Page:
It is all in sharp contrast to England's isolation in South Africa, but Bevington explained: "I have to say this in support of Fabio Capello and Franco Baldini. Their preferred option was to have a training base that had a pitch around 20 minutes from the hotel so that it would break the days up.
"They didn't want to just walk from the base to the pitch and back but you are up against other countries and you can't always get what you want."
The current approach has been welcomed by England's players as well as manager Hodgson, a relative latecomer to the plans for Euro 2012 after only taking over in early May.
"Steven Gerrard has made it clear how professional the set-up is," said Bevington. "We've got to allow the players, where appropriate, to have some freedom. That has been a learning curve for all of us involved, including Roy, who has come in only a few weeks ahead of the tournament.
"He has fully supported that objective. We spoke at length with the senior players when we first gathered the squad and then spoke with the whole group as well as coaching and backroom staff. We told them this was what we wanted to do and when we asked if there were any objections there was only unanimous support."
And it is clear any discussion about England being in a different country to their match venues has been removed by results as Bevington said: "You have to pick your base camp prior to knowing the draw. Every country is in that situation and, as is commonly known, 13 of the nations chose Polish bases.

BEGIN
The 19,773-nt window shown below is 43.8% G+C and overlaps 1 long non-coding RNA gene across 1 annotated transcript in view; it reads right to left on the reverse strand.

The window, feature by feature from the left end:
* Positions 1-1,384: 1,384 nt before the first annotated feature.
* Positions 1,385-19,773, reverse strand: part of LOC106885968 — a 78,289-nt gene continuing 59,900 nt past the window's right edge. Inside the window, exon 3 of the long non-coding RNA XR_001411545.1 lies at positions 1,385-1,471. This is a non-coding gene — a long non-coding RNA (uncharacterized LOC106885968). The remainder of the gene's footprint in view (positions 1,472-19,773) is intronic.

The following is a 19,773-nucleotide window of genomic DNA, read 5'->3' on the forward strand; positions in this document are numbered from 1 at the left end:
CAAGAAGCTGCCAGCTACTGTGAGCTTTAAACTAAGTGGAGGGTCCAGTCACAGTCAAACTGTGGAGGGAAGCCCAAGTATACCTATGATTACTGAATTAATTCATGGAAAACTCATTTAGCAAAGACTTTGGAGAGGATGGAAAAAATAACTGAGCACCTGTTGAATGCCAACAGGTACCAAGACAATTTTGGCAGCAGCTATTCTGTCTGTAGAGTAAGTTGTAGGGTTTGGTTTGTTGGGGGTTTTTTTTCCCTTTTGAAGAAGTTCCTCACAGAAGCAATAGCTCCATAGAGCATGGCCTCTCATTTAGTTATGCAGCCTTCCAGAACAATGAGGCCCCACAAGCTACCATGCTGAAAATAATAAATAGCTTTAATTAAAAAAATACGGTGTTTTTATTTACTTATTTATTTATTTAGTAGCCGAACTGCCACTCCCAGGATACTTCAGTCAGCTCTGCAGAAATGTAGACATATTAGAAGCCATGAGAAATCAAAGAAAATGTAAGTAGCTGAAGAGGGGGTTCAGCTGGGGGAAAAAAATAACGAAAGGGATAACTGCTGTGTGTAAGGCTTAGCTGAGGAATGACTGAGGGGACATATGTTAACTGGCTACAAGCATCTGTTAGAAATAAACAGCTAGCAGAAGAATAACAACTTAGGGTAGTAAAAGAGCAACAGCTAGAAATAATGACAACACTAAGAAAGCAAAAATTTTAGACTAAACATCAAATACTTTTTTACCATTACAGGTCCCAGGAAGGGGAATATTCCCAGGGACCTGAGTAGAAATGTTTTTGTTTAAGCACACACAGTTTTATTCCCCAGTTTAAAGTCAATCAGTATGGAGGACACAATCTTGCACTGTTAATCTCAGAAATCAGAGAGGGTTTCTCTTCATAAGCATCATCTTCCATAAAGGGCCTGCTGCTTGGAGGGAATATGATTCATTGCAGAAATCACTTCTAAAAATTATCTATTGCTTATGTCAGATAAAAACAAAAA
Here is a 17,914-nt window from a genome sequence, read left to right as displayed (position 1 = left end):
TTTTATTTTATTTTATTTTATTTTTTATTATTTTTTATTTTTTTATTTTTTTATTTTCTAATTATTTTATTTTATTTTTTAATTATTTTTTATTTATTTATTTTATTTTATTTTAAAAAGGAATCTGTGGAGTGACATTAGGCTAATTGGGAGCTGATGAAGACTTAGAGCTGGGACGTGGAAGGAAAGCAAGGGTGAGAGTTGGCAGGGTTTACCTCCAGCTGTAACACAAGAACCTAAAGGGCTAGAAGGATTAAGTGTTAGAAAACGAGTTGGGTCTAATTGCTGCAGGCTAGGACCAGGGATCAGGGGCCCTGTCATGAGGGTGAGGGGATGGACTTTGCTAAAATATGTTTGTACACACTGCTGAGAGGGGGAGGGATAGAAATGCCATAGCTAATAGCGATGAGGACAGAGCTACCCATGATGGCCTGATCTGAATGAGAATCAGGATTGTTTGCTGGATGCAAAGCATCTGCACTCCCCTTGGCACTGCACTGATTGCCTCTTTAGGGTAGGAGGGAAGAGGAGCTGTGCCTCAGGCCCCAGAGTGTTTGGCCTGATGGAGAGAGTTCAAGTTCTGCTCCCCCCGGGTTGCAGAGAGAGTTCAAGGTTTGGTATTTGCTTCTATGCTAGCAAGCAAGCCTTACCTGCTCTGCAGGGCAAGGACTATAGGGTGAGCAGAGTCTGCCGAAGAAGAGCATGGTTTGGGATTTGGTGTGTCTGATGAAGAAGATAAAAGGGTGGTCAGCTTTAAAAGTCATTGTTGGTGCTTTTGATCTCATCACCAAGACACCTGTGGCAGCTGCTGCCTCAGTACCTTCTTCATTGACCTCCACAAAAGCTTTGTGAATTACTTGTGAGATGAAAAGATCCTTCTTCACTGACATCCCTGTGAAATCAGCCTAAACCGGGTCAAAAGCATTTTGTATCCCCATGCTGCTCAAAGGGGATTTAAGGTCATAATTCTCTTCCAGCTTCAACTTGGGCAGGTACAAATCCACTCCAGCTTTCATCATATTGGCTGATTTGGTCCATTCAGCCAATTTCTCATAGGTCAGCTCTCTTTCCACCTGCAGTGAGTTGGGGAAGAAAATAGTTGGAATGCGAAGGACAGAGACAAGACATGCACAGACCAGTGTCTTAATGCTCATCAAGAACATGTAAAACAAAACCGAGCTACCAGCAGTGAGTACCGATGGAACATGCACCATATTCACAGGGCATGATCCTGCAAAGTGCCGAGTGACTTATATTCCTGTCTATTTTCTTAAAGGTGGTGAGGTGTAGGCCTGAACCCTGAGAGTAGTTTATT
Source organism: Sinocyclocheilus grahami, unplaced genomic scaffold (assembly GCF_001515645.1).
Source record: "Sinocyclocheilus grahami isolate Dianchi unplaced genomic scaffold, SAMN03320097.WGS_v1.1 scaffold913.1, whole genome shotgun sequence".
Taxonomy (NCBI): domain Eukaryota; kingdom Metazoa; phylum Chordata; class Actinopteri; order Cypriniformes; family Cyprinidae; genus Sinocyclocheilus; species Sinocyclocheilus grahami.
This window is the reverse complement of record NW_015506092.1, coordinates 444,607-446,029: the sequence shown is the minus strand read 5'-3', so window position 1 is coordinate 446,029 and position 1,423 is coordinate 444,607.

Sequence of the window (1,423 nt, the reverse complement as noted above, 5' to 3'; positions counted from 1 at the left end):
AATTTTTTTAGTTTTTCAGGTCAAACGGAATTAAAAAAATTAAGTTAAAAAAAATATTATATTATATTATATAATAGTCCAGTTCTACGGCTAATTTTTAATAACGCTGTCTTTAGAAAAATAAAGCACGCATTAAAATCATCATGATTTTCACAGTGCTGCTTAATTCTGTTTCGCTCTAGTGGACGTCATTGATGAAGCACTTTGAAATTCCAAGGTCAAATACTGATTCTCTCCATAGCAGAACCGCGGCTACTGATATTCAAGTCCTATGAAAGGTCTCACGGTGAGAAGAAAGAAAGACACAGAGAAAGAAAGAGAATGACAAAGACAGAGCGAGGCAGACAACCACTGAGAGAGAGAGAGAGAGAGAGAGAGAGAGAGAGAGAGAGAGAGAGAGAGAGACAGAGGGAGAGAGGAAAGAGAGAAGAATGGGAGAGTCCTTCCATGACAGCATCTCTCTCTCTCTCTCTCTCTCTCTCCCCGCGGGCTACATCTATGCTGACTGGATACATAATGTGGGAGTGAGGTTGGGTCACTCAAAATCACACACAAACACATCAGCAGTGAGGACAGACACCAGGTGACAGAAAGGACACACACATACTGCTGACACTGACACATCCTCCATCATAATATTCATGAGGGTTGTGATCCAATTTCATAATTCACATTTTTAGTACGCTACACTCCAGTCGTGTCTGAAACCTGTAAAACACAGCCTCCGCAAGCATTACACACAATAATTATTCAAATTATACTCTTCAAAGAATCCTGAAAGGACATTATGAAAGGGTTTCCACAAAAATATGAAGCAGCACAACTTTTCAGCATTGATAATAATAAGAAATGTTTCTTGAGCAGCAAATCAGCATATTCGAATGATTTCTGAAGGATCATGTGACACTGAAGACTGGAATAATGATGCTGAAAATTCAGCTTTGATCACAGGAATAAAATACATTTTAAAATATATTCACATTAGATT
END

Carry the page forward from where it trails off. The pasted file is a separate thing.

"You have the opportunity, once the draw is made, to in effect switch your base with a country that has been drawn on the other side but we were of the view that we were very happy with the hotel we selected.
"We knew the training ground, despite some scare stories before Christmas, would be the perfect for us and that is how it has turned out.
"We went out and found a very nice plane that could take 60 of us so travel times were at a minimum. It took us - door to door - two hours to get to Kiev. We were in the air for one hour and for the flight to Donetsk it was one hour 45 minutes.
"People need to understand that if we were drawn to play in Gdansk and Warsaw we would still be flying. We weighed all that up."
England must now take the next step amid a shift in expectations and a rise in optimism. There is no mistaking the strong spirit around the camp.
"The players are very tight," said Bevington. "They are blasting the anthem out and I think there is a connection with the supporters. I sense there is a real feeling of respect from the public for these players and how they have gone about things. They respect their honesty as a team."
And in 64-year-old Hodgson, the FA has a manager it firmly believes has shown signs of filling all the criteria they set out when they chose him to succeed Capello.
Bevington added: "We said at the very outset when we appointed Roy that one of the strongest attributes we were looking for was his international experience. He's had a very limited time in the build-up but it is very clear he has been an international manager before.
"I am absolutely sure our mission of leaving a legacy here has been successful and hopefully we will have another week to ingrain ourselves into Krakow."
If England can then get that extension this Euro 2012 campaign could become even more memorable.